Testing tools

To make sure a Web site is accessible (1) have well-trained Web developers create it, (2) evaluate it with software tools, and (3) have end users test it. Information about the importance of involving end users in site testing can be found at the World Wide Web Consortium's Web Accessibility Initiative site. UC developers should set evaluation tools to analyze sites for the WCAG 2.0 level AA standards. If they wish, they can also test for the section 508 standards.

Some Options for Testing Tools

  • Accessibility Management Platform (AMP) (commercial): SSB BART Group's Web-based testing tool analyzes pages and/or sites for adherence to WCAG 2.0 level AA and Section 508 standards. The product includes a desktop testing tool and browser plug-ins for Firefox and Internet Explorer, as well as an extensive training library. AMP is available for use by all UC personnel.
  • A-Prompt (free): This desktop testing tool from the University of Toronto analyzes one page at a time for adherence to accessibility and WCAG 2.0 level AA standards. A-Prompt produces an error report, briefly explains the errors, and can even correct the errant code in the local file.
  • Fangs (free): This Firefox extension displays a textual representation of a Web page similar to how it would be read by screen-reading software. It also provides lists of headings and links on the page, which are popular features in screen-reading software.
  • Functional Accessibility Evaluator Web Site (free): This tool from the University of Illinois – Urbana-Champaign allows the user to enter a URL and get a quick accessibility evaluation of that one page. Some of its reasons for failing a page do not conform to established accessibility standards, so it should only be used as a general guide.
  • HiSoftware Products (commercial): HiSoftware offers Compliance Sheriff for centralized testing and reporting of Web domains and server solutions.
  • RAMP (free and commercial): Testing tools from Deque Systems provide a cross platform (Java) application that runs on your local computer and has user-friendly reporting. The free personal edition allows you to manually evaluate one page at a time. The commercially provided versions (Ramp Ascend and Ramp Grade) spider an entire Web site.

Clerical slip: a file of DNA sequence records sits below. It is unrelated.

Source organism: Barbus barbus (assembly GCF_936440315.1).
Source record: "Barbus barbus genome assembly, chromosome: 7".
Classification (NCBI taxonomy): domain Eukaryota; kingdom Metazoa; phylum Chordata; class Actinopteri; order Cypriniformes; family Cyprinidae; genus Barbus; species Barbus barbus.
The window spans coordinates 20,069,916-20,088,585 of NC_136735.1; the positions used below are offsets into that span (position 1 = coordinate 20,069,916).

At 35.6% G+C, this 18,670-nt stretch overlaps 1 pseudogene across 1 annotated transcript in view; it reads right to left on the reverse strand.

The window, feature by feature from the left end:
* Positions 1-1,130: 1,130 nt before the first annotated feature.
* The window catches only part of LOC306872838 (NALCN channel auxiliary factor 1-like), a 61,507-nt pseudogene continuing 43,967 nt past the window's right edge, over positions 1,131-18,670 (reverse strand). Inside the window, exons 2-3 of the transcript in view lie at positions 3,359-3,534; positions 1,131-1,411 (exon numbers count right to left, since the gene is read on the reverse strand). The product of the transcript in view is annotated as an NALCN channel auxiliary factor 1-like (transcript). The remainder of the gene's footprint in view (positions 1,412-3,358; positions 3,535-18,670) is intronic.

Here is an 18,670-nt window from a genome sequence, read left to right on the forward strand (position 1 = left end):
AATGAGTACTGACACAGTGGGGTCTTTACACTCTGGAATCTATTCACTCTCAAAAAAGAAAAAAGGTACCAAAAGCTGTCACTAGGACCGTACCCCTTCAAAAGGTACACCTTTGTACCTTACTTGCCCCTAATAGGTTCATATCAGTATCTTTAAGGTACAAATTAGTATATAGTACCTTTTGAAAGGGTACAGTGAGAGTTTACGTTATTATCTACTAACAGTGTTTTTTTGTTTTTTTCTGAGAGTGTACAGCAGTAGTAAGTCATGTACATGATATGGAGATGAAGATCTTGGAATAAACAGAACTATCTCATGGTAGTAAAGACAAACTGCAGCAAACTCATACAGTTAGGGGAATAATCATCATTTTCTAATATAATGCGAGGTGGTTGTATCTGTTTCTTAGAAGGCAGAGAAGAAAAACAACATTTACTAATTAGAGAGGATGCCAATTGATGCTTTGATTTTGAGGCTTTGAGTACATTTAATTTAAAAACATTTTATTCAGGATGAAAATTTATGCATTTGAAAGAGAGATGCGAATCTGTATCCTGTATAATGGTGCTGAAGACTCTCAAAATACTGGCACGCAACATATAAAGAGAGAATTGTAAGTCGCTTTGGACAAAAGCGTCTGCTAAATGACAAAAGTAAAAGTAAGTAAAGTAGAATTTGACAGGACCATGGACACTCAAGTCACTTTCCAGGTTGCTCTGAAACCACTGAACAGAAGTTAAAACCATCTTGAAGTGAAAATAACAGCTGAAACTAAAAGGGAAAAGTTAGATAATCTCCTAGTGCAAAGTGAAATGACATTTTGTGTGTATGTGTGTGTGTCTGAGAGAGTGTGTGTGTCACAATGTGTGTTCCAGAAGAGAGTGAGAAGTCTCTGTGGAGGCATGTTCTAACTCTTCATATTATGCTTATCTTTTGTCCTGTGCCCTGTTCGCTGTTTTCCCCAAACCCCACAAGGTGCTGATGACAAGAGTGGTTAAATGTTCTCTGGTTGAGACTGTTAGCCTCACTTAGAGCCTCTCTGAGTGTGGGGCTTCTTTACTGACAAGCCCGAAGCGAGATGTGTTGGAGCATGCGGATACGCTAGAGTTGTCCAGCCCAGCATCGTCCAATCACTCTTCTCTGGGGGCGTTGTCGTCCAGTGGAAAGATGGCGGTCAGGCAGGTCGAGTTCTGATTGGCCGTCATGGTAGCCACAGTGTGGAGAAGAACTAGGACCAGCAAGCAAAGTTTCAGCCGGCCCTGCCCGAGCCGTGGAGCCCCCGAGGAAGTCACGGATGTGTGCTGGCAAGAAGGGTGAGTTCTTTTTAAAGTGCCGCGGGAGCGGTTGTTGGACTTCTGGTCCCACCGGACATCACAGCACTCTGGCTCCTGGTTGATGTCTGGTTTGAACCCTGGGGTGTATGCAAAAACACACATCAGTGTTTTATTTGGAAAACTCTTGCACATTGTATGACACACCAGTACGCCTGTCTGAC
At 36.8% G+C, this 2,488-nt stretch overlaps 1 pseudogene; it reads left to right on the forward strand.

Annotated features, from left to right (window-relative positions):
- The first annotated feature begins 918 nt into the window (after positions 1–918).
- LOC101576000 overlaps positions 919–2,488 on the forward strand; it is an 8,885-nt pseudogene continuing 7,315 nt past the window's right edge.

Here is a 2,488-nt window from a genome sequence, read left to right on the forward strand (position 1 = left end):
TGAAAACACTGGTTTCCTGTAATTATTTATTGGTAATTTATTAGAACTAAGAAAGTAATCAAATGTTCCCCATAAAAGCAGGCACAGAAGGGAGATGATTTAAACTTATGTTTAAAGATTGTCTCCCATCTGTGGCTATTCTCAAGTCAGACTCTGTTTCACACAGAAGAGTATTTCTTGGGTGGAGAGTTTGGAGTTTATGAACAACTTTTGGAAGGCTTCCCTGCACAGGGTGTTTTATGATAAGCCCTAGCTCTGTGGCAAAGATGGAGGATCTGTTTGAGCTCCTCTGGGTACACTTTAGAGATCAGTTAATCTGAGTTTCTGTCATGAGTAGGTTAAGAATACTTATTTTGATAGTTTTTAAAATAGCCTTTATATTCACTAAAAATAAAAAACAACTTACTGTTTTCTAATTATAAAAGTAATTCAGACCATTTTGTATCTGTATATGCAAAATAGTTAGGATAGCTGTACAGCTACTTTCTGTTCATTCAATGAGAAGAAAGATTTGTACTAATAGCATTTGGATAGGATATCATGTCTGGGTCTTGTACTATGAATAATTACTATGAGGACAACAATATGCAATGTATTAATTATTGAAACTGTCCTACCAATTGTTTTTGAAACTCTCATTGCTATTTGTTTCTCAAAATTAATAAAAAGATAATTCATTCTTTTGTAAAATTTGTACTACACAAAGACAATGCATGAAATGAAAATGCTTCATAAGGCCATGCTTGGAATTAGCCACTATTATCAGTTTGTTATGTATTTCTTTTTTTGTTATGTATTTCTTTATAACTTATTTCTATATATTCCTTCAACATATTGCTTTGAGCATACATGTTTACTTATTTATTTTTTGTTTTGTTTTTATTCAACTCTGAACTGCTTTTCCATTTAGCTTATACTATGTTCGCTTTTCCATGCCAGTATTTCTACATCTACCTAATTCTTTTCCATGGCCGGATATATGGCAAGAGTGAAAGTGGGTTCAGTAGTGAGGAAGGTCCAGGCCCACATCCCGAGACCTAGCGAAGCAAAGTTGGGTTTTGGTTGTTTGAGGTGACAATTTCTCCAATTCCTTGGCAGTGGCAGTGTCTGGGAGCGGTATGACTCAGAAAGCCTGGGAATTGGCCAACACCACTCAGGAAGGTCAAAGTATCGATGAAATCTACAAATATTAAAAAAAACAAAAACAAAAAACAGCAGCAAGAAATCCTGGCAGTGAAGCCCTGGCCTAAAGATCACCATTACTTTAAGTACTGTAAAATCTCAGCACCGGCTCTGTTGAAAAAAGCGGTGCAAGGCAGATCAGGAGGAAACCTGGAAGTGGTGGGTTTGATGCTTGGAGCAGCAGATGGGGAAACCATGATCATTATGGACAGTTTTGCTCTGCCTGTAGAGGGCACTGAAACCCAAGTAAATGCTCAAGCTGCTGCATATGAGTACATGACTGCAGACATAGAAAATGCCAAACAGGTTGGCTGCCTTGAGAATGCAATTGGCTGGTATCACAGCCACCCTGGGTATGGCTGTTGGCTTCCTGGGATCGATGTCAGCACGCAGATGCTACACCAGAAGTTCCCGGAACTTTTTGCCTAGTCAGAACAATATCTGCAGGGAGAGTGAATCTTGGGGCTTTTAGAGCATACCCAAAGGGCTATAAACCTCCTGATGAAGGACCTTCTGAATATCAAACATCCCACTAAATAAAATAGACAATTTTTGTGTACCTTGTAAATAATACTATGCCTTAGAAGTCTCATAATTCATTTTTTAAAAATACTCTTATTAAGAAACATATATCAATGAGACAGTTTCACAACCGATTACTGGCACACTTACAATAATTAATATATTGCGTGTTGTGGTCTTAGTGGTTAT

• TAW (free): This application only tests for W3C standards, not section 508. It has an online checker, a Firefox plugin, and a Java based stand-alone application. The Java application has spidering capabilities and provides great detail into the page errors as well as a very nice correction suggestion system.
  • Total Validator (free and commercial): Total Validator Basic tool is a free desktop testing tool for individual Web developers to test single Web pages. The Pro tool, which costs $40 per license, can report on entire Web sites. Total Validator is also available as an online testing resource and Firefox and Chrome browser extensions.
  • WAT-C Accessibility Toolbar (free): This extension for Firefox, Internet Explorer and Opera links to a variety of accessibility resources, including color analyzers, an image flicker rate analyzer, and HTML and CSS validation tools.
  • WAVE Firefox toolbar (free): This toolbar provides a mechanism for running WAVE reports directly within Firefox. WAVE is a free online tool from WebAIM; it has a somewhat cryptic reporting method that utilizes colored symbols.